III. Company Strengths and Weaknesses

As one of the oldest and most successful oil companies in the world, Shell has a extensive amount of investments in oil and gas exploration, which will help secure the company’s position as a global leader in that area for decades to come. By diversifying their energy portfolio into alternative forms of energy like solar, bio-fuels and hydrogen, Shell is protecting itself from changes in market dynamics by being less dependable in fossil fuel resources. Another benefit of this alternative energy strategy is that as “green” initiatives become of increasing concern for the general public, Shell can capitalize on that for marketing purposes.

As the company is expanding their worldwide operation to include fuel cards, credit cards, full service convenient stores, and partnership programs like the one implemented in the Netherlands to assist local tomato farmers with CO2 supply, Shell is building a wide portfolio of products and services from which to launch a more risk-averse global strategy.

Shell is a pioneer in forecasting activities, and the company is well known for their planning capabilities, which results in a company that can successfully adapt to the rapid changes in the supply and demand dynamics of the oil and gas markets, and reputation wise, Shell is usually regarded in a “good light” when compared to other industry leaders like BP and Exxon, companies that are often time portrait as villains.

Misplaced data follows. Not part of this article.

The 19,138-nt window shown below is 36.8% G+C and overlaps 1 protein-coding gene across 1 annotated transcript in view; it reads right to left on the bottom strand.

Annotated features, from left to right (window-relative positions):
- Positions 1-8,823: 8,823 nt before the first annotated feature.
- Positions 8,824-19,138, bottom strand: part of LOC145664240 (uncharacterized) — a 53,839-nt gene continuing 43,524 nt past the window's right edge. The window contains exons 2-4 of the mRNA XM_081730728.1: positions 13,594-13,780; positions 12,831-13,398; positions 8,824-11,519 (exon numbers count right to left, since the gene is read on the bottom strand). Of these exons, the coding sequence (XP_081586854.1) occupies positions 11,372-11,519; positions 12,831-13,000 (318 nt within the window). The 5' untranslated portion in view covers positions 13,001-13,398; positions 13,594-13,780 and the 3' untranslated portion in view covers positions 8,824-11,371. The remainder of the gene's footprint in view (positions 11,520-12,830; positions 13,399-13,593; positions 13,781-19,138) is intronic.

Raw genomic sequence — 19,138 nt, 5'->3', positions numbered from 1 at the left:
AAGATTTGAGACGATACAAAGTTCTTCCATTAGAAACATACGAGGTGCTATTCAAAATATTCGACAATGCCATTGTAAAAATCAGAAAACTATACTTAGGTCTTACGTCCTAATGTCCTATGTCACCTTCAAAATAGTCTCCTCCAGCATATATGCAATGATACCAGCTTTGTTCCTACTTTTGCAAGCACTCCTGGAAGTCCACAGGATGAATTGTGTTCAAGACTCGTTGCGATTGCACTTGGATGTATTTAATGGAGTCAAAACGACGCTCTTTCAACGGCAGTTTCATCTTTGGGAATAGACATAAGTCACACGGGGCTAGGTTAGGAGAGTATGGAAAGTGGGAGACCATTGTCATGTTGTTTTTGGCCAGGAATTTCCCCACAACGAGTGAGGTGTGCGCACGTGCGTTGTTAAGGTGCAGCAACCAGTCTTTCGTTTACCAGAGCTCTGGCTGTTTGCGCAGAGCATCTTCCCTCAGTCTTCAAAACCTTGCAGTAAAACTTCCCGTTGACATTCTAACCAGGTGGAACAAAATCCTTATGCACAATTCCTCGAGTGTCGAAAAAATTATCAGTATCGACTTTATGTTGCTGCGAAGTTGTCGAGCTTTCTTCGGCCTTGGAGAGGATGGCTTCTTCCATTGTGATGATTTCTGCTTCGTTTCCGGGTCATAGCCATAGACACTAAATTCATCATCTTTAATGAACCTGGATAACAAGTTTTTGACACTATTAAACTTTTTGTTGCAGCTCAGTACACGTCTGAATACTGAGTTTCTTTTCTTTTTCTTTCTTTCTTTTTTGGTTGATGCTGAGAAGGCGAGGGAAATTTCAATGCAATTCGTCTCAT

Shell might be one of the most successful companies in the world today, but in an ever changing business environment where commodities prices go up and down without a notice, no one is impermeable to weaknesses, including Shell. Since fossil fuels are not renewable, Shell needs to be constantly looking for new supplies of this ever diminishing natural resource, which is expensive and comes without guarantees.

Shell is present in many unstable countries like Libya and Nigeria, which exposes Shell to risks; anytime a multinational company operates in unstable countries, the threat of nationalization is present, which usually results in big losses for the company that invested in those countries. Also, political changes are more likely to occur in unstable countries, and sometimes those changes come with revisions in exploration contracts, with the new political party in power wanting to set new rules or simply voiding existing contracts, and this can cause harm to production obligations that Shell has with its partners, which brings in even more uncertainties to these types of investments.